Curd rice
Alternative namesYogurt rice
Place of originIndia
Region or stateSouth Indian Cuisine
Main ingredientsRice, yogurt, tempering

Curd rice, also called yogurt rice, is a dish originating from India. The word "curd" in Indian English refers to unsweetened probiotic yogurt. It is most popular in the South Indian states of Tamil Nadu, Kerala, Karnataka, Telangana and Andhra Pradesh; and also in West Indian states of Rajasthan, Gujarat and Maharashtra.[1][2][3]


In Rajasthan, the dish is known as auliya.[4] In Gujarat, the dish is known as ghens.[5] In Maharashtra, the dish is known as dahi bhat. In Tamil Nadu, the dish is called thayir saadam or soru. In Kerala, the dish is called tayire chōre. In Telangana and Andhra Pradesh, the dish is called perugannam/daddojanam. In Karnataka, the dish is called mosaranna.


The authentic South Indian dish

While combining steamed white rice and yogurt is the simplest way to make it, more complex techniques can be utilized when necessary. Rice is prepared either via steaming or pressure cooking to be soft as in the South Indian style.[6] It is then allowed to cool to room temperature, after which it is seasoned with finely chopped green chillies, ginger, and curry leaves, and sometimes along with the tempering of black gram, mustard seeds, cumin seeds, and asafoetida. Finally, curd and salt are added.[1][2]

Alternatively, it can be prepared by mashing cooked plain rice (mostly leftovers) with some salt, curd and (a little milk to lessen the sourness) garnishing it with fried urad dal, mustard seeds, green chilli and chopped coriander. Also, adding a few chopped onions in bigger slices will help the curd rice from fermenting too quickly.[1][2]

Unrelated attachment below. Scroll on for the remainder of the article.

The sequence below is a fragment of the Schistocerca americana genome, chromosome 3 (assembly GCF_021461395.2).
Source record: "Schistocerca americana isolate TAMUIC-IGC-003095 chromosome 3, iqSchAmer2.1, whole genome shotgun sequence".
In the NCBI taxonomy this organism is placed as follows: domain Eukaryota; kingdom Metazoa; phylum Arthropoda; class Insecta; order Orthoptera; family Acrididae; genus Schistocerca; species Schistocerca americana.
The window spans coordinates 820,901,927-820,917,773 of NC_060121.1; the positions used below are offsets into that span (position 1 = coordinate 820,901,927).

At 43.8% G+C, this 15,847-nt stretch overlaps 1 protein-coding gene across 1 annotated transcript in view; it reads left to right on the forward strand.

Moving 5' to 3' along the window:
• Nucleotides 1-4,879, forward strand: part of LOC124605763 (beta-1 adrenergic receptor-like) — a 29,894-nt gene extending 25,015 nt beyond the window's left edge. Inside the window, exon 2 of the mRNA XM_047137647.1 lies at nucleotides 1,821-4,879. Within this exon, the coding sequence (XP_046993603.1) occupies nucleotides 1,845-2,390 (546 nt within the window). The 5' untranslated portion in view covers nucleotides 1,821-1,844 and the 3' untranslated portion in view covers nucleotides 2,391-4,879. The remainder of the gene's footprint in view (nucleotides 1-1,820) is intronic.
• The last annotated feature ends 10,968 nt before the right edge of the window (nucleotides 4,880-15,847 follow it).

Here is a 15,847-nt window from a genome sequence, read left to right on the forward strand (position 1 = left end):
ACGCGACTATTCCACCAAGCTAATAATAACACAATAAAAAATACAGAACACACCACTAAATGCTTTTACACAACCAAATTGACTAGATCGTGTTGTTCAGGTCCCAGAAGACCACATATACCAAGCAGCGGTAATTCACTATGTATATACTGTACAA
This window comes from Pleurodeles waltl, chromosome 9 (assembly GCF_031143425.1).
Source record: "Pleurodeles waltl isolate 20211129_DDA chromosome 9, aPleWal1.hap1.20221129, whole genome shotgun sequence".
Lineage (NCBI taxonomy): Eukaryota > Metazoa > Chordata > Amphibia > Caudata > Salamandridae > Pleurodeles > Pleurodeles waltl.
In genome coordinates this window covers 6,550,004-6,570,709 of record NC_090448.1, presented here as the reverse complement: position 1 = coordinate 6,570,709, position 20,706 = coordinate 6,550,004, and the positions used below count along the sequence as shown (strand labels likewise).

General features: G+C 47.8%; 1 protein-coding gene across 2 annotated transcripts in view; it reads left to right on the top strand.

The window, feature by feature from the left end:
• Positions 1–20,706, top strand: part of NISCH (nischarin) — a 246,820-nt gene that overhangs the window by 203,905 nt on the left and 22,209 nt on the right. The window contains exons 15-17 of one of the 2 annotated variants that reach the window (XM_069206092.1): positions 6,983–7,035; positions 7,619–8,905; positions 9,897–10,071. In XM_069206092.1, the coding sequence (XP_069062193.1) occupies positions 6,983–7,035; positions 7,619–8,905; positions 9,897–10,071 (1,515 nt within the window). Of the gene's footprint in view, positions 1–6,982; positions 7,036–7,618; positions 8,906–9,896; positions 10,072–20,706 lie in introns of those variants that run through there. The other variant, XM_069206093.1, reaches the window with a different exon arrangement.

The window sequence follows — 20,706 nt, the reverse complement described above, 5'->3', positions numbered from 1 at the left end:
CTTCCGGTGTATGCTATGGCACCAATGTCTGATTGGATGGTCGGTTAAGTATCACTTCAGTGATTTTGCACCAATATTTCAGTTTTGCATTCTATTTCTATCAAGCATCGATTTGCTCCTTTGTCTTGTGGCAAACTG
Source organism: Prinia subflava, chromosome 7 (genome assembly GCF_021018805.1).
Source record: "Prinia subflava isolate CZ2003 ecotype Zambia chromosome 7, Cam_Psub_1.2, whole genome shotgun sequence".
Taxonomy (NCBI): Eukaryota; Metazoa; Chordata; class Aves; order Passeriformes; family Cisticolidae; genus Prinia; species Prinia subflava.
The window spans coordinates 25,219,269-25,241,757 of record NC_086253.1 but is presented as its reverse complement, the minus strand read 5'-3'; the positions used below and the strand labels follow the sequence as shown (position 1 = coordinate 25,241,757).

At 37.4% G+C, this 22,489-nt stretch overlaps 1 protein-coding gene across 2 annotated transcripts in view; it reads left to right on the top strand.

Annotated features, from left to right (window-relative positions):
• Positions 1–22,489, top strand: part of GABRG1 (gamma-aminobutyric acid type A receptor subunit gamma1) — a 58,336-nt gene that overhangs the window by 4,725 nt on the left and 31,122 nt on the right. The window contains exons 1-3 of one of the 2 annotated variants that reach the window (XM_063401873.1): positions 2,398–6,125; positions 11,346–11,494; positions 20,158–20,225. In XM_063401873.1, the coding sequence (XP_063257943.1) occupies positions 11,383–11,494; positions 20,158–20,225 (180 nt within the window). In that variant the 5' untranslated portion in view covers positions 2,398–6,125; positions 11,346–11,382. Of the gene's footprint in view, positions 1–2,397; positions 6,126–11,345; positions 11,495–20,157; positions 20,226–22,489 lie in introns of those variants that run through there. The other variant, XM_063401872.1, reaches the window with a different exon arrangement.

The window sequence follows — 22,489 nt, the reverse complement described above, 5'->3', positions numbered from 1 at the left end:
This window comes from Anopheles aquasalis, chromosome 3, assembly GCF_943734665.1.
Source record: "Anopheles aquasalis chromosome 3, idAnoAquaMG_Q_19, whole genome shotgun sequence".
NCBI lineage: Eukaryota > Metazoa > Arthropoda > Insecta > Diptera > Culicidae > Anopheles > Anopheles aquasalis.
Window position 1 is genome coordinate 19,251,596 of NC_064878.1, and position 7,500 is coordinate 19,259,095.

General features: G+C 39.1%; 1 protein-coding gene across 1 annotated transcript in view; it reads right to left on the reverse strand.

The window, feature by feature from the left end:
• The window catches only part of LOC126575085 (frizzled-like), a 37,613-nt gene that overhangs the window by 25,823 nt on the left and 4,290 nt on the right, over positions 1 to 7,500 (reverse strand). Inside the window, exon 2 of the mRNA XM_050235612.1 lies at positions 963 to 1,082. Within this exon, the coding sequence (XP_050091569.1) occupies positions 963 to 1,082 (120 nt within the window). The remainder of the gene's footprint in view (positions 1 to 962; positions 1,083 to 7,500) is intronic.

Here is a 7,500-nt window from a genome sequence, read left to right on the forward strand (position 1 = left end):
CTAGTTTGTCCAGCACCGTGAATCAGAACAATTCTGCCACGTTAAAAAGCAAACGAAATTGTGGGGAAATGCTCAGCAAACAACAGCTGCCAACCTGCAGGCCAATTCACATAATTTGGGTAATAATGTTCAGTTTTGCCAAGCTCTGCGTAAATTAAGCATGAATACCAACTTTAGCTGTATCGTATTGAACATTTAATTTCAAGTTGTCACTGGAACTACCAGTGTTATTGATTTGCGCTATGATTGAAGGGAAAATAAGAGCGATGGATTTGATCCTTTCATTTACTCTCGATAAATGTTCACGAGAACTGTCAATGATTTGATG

In some areas, curd rice is served in a unique style where steamed rice is mixed with mild curd, salted and then tempered with mustard seeds, curry leaves, dry chillies and black gram. Garnishing varies with region, and ranges from grated carrots, pomegranate seeds, raisins, green and purple grapes, fried cashews to grated raw mango and boondi. It can be served lukewarm or chilled. Additional options include a pinch of powdered and roasted asafoetida.[1][2]

Variations of the recipe are countless and are present in all states, reflecting the cuisine of each region. For example, in Karnataka, yogurt chillies (sandige menasu) are commonly added as part of the tempering. Regardless of this, the base components of rice, yogurt, tempered ingredients, and fresh ingredients are consistent, with the different ingredients included in each step varying.


Curd rice is often eaten accompanied by South Asian pickles. In South Indian cuisine, curd rice is traditionally eaten at the end of lunch and dinner, as this helps ease the effects of spicy food consumed prior.[1][2] It is also said to aid digestion, as well as to balance the effects of the warm climate.


The dish is both an everyday food and a food served on special occasions. The dish is a staple of traditional cuisine, with the untempered version present at the end of almost every Indian meal during summers. In Rajasthan and Gujarat, curd rice varieties auliya and ghens are prepared for the Shitala Saptami and Randhan Chhath festivals. The tempered version is often served during formal occasions and also offered as prasadam (blessed food) to devotees in Hindu temples.

See also


  1. ^ a b c d e Chandra, Smita (1991). From Bengal to Punjab: The Cuisines of India. Crossing Press, p. 121.
  2. ^ a b c d e Plunkett, Richard, Teresa Cannon, Peter Davis, Paul Greenway, and Paul Harding (2001). Lonely Planet: South India, p. 127.
  3. ^ Advantages of curd and curd rice:
  4. ^ Mathur, Neha (2022-05-01). "Rajasthani Namkeen Oliya". Whisk Affair. Retrieved 2023-04-25.
  5. ^ dee (2021-01-19). "Kanki/Ghens (Gujarati Rice Porridge)". The Weekly Munch. Retrieved 2023-04-25.
  6. ^ Thayir Sadaam(Curd Rice):